Published May 04, 2009In today's documentaries, photography is usually the first factor to be sacrificed in favour of drama and immediacy. Last year's shakier-than-thou Trouble the Water being the most high-profile example. So while Invisible City's cinematographer, Christopher Romelke, takes time to frame beautiful and stark images in the drab surroundings of Toronto's Regent Park housing project, director Hubert Davis misses out on the key drama in the lives of the two boys he chooses to check in with over the course of three years approaching the end of high school.
They have trouble with classes, there's a shooting in the neighbourhood and they have various run-ins with the law that threaten to mark them for the rest of their lives. Much of this, of course, happens off-camera and Davis follows up later. Fortunately for both boys, they have adult figures who care enough to try and set them straight: their long-suffering single mothers and former football player Ainsworth Morgan, now a teacher and social worker with Toronto's successful Pathways to Education program, which helps at-risk youth.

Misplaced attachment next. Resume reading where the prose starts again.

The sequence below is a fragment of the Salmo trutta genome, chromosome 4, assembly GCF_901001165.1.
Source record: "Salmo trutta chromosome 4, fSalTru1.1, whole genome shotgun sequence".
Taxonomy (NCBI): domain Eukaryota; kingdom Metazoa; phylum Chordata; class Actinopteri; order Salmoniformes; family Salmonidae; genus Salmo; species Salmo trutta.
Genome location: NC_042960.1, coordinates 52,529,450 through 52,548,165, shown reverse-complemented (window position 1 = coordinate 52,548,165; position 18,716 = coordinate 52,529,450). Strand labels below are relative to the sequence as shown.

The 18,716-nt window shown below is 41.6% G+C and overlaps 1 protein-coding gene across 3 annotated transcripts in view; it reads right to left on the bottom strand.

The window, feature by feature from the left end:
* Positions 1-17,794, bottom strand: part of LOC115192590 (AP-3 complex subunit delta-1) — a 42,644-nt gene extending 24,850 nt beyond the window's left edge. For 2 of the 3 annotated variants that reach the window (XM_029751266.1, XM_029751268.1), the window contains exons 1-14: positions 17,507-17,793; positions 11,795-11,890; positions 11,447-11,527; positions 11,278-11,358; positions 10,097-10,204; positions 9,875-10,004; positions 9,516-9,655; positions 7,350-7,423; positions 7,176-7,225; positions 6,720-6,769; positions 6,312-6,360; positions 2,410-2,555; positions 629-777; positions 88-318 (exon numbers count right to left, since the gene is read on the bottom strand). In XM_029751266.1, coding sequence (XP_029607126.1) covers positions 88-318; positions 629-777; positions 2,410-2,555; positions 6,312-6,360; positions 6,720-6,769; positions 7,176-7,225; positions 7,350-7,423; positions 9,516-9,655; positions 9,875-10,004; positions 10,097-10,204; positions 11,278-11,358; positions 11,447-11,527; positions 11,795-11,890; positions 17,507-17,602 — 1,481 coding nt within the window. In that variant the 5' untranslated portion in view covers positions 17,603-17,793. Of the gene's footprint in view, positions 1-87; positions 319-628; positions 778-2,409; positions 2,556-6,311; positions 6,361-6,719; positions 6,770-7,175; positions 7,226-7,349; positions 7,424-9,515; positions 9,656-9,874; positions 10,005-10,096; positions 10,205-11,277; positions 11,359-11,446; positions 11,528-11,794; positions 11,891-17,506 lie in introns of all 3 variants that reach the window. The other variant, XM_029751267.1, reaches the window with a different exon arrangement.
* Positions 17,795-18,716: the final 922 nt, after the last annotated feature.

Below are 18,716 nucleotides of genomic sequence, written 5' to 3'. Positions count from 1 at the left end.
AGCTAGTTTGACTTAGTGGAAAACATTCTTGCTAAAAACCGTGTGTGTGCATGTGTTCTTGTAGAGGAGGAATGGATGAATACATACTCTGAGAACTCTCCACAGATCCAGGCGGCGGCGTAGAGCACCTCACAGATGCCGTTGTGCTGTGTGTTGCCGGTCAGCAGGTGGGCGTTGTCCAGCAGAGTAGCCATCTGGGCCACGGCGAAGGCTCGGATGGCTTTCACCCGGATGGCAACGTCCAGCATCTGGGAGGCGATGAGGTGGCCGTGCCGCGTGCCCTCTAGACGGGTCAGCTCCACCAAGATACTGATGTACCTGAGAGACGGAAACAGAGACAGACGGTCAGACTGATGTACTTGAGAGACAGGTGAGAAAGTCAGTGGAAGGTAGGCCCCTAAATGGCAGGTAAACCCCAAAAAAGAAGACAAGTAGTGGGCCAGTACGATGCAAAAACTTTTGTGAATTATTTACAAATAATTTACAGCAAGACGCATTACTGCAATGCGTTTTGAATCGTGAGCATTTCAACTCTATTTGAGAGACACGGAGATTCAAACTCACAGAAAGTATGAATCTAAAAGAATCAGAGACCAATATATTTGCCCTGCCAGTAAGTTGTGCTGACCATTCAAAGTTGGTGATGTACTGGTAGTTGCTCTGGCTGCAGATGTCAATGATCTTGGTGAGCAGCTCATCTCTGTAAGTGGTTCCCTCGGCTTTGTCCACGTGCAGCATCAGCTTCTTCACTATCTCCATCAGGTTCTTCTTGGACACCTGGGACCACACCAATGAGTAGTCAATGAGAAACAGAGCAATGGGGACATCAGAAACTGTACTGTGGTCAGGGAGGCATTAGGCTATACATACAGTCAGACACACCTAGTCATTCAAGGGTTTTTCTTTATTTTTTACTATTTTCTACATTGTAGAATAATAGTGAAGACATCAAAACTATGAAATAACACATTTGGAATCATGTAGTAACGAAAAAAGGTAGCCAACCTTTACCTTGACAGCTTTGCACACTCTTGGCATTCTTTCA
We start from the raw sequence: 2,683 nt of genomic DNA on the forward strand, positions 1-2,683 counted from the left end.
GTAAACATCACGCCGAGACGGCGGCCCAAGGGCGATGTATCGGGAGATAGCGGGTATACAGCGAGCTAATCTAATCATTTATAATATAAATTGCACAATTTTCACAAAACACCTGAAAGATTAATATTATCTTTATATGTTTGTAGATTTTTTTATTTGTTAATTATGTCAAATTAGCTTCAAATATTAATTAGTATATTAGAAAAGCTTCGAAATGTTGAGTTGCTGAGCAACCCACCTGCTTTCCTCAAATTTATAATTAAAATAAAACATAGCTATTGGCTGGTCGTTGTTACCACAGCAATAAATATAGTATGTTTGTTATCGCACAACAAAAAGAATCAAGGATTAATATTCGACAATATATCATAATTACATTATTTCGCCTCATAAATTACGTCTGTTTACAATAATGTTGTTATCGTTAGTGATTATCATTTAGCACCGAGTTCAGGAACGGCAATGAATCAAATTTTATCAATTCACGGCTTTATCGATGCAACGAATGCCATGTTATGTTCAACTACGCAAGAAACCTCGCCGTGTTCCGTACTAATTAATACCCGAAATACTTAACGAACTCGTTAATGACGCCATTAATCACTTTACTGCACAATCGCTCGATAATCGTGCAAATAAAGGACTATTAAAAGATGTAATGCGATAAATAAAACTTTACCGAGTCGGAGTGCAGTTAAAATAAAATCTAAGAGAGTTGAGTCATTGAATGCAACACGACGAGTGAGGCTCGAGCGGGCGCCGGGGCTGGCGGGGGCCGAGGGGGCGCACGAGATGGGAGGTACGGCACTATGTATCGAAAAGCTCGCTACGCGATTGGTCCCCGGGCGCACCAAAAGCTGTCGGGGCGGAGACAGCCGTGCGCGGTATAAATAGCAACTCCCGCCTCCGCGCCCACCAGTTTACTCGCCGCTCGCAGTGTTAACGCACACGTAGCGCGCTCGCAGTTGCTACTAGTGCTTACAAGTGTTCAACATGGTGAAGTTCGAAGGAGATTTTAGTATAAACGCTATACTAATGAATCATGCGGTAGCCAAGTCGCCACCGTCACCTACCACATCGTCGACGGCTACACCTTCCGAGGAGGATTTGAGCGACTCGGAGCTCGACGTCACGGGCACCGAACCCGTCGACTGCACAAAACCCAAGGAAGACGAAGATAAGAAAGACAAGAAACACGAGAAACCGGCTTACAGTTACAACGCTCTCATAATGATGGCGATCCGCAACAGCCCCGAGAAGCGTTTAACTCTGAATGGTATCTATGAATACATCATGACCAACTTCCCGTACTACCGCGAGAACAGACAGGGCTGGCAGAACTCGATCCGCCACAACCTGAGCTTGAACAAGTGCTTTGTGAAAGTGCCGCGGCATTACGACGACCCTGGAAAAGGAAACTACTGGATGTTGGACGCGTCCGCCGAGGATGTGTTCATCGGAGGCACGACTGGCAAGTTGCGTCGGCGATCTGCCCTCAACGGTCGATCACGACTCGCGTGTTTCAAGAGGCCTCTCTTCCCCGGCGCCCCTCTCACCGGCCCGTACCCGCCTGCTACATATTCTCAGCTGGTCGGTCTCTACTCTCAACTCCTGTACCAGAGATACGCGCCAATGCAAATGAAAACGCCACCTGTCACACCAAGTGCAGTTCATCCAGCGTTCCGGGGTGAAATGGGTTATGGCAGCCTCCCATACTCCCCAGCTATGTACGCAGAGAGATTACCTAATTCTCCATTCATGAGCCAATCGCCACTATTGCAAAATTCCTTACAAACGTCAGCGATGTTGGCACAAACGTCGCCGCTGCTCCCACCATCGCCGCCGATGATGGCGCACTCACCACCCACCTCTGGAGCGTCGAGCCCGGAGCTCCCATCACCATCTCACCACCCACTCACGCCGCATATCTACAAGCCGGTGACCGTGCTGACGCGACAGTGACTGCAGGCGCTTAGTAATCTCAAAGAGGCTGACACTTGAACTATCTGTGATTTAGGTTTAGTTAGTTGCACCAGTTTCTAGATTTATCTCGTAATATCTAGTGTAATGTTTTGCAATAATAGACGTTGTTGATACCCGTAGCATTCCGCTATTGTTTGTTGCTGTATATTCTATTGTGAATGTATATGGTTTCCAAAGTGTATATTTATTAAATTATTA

Watchers of The Wire might be surprised to discover that the boys are not nihilist thugs with no vision of escape or betterment; they're truly worried about disappointing the adults who care about them, as well as themselves. And yet they continue to make bad decisions, most of which are alluded to rather than dealt with explicitly.
While their story is compelling enough, culminating in one candid and emotional mother-son moment, Davis's film often drags and becomes dependent on the stunning photography. It's worth seeing for that alone.
Hopefully you already knew that public housing residents are multi-dimensional, though it never hurts to have a sympathetic, non-condescending filmmaker remind you. (Seventh Rule)